By Rob Garver
The United States is pressing to implement a plan meant to force Russia to sell oil at artificially low prices on the global market, in order to deprive the Kremlin of funding for its war in Ukraine.
Speaking at a news conference in Bali, Indonesia, before the start of a meeting of the finance ministers of the G-20 large economies, Yellen restated the Biden administration’s condemnation of Russia’s invasion of Ukraine. She said that cutting its profits from crude oil sales “would deny [Russian President Vladimir] Putin the revenue his war machine needs.”
She also argued that capping the price of Russian oil would further one of the administration’s major domestic aims: reducing inflation.
“A price cap on Russian oil is one of our most powerful tools to address the pain that Americans and families across the world are feeling at the gas pump and the grocery store right now,” she said.
However, the price cap plan relies on a complicated mechanism that has never been tried before, and some experts in global energy markets have said they believe it will not work.
Cap tied to sanctions
The plan that Yellen is proposing is tied to a new set of financial sanctions that the European Union, United Kingdom and the U.S. are preparing to impose on Russia.
In order to bring its crude oil to market, Russia relies on various transactions with international lenders, shipping firms and insurance companies. The current plan is to cut Russia off from those services beginning late this year. In theory, this would make it practically impossible for it to export any oil at all in the near term, and much more difficult in the future.
If fully implemented and successful, the results of the sanctions could be bad for everyone. Russia would lose its oil revenues, and the rest of the world would experience potentially devastating price increases because of the supply shock created by abruptly removing Russian crude from the market.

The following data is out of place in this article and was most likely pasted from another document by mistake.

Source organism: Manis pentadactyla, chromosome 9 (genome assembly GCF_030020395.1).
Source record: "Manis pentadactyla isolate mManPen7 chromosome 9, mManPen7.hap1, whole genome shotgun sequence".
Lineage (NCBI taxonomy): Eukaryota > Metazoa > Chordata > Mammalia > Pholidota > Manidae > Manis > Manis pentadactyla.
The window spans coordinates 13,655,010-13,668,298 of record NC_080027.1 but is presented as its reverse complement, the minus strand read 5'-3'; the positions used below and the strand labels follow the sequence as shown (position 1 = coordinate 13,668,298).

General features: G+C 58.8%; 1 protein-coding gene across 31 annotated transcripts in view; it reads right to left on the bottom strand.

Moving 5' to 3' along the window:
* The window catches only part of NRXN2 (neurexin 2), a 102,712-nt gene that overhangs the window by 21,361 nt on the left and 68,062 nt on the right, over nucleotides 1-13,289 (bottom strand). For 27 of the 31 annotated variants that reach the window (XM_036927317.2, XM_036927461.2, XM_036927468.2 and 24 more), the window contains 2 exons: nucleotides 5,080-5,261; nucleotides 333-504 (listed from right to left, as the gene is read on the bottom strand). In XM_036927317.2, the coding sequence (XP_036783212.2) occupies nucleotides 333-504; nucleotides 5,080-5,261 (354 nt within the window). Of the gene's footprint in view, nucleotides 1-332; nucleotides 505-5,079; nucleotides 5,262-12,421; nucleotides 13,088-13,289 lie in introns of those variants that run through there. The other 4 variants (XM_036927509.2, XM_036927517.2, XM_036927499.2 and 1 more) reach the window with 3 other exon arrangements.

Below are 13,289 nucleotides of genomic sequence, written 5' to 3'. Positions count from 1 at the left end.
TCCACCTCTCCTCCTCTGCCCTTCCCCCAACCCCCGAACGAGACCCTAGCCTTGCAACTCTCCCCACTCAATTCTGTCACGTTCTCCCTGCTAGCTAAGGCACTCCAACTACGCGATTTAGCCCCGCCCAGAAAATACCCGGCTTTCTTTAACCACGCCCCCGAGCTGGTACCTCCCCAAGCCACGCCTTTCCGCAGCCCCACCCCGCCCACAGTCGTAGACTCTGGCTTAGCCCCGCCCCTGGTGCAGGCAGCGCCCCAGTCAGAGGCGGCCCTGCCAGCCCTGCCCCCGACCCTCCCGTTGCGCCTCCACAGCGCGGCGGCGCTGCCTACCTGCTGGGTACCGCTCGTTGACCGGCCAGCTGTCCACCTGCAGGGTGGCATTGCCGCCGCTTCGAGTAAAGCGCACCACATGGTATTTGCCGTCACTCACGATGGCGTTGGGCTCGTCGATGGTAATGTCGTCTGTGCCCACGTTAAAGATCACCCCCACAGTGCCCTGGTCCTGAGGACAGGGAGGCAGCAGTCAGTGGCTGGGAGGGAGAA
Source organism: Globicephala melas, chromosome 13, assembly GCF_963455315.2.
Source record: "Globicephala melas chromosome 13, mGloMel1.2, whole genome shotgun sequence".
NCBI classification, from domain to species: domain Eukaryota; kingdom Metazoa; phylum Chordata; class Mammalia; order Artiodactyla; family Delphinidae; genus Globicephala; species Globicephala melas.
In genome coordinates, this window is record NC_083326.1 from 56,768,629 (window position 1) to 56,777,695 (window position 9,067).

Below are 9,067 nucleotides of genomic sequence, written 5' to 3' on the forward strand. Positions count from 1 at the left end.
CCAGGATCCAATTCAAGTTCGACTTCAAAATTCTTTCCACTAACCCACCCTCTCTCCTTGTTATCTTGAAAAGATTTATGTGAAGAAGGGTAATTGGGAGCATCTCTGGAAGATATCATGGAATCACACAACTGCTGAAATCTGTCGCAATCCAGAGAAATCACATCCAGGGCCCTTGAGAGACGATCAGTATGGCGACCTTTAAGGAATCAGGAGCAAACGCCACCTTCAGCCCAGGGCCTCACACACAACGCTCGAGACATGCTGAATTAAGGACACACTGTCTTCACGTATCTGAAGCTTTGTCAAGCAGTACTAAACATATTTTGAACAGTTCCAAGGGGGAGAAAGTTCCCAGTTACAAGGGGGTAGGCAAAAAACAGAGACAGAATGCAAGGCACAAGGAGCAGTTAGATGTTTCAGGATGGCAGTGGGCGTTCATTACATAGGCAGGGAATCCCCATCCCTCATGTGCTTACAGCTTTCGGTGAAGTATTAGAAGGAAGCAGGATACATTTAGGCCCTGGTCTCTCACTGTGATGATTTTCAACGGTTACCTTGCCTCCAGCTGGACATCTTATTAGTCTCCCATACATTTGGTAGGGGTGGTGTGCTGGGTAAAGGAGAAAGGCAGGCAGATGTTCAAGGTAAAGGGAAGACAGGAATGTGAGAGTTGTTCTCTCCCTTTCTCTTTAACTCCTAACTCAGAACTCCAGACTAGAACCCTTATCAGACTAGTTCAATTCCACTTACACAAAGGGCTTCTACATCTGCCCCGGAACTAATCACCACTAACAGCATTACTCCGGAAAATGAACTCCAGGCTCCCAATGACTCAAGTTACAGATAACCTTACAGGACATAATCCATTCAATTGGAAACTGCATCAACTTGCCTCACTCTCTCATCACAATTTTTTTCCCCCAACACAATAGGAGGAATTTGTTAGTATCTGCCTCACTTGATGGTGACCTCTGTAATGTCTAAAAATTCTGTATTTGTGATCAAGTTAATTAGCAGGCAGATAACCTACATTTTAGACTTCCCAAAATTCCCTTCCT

What Yellen and the Biden administration are proposing is an “exception” to the ban. If Russia agrees to sell its oil at a price that is under a certain cap — the level of which is to be determined by the countries imposing the sanctions — it will be allowed access to the services it needs to bring the oil to market.
This would avoid a global supply shock while simultaneously reducing Russia’s oil revenues.
People deeply familiar with global oil markets say that they don’t believe the price cap plan will work.
Julian Lee, an oil strategist for Bloomberg First Word, wrote in an analysis published by The Washington Post that the scheme “stands very little chance of actually working.”
He wrote, “[Putin’s] calculation will almost certainly be that cutting off Russian oil exports will do more damage to the economies of buyers in Europe than it will to Russia. So it’s hopeless to expect him to acquiesce to a price cap imposed by the West.”
When VOA asked Edward C. Chow, a nonresident senior associate with the Center for Strategic and International Studies, if he believed the price cap plan was feasible, he provided a one-word answer.
“No,” he said.